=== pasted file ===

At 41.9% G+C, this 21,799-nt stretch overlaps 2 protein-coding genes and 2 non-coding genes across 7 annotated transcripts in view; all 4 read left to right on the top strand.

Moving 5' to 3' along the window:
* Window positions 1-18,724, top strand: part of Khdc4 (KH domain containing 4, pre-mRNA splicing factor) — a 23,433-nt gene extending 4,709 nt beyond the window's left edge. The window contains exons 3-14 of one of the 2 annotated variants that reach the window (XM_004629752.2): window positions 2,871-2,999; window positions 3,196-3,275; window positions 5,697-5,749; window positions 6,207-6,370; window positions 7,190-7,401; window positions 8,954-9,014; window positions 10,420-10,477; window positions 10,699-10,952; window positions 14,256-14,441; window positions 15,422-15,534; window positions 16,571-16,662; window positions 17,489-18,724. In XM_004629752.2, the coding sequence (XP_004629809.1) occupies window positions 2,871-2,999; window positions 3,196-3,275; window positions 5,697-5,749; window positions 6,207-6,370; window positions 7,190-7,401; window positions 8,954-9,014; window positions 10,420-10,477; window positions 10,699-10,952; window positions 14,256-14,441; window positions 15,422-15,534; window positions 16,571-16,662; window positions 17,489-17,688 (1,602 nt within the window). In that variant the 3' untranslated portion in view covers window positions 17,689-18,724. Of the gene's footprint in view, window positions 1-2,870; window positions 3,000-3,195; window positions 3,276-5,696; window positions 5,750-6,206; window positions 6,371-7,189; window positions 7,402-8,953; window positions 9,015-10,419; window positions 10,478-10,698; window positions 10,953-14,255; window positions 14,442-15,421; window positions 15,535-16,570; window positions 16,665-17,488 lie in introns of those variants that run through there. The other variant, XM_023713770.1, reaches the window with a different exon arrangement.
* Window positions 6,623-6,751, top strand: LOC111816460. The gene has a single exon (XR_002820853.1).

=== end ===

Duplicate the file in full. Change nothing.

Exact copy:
At 41.9% G+C, this 21,799-nt stretch overlaps 2 protein-coding genes and 2 non-coding genes across 7 annotated transcripts in view; all 4 read left to right on the top strand.

Moving 5' to 3' along the window:
* Window positions 1-18,724, top strand: part of Khdc4 (KH domain containing 4, pre-mRNA splicing factor) — a 23,433-nt gene extending 4,709 nt beyond the window's left edge. The window contains exons 3-14 of one of the 2 annotated variants that reach the window (XM_004629752.2): window positions 2,871-2,999; window positions 3,196-3,275; window positions 5,697-5,749; window positions 6,207-6,370; window positions 7,190-7,401; window positions 8,954-9,014; window positions 10,420-10,477; window positions 10,699-10,952; window positions 14,256-14,441; window positions 15,422-15,534; window positions 16,571-16,662; window positions 17,489-18,724. In XM_004629752.2, the coding sequence (XP_004629809.1) occupies window positions 2,871-2,999; window positions 3,196-3,275; window positions 5,697-5,749; window positions 6,207-6,370; window positions 7,190-7,401; window positions 8,954-9,014; window positions 10,420-10,477; window positions 10,699-10,952; window positions 14,256-14,441; window positions 15,422-15,534; window positions 16,571-16,662; window positions 17,489-17,688 (1,602 nt within the window). In that variant the 3' untranslated portion in view covers window positions 17,689-18,724. Of the gene's footprint in view, window positions 1-2,870; window positions 3,000-3,195; window positions 3,276-5,696; window positions 5,750-6,206; window positions 6,371-7,189; window positions 7,402-8,953; window positions 9,015-10,419; window positions 10,478-10,698; window positions 10,953-14,255; window positions 14,442-15,421; window positions 15,535-16,570; window positions 16,665-17,488 lie in introns of those variants that run through there. The other variant, XM_023713770.1, reaches the window with a different exon arrangement.
* Window positions 6,623-6,751, top strand: LOC111816460. The gene has a single exon (XR_002820853.1).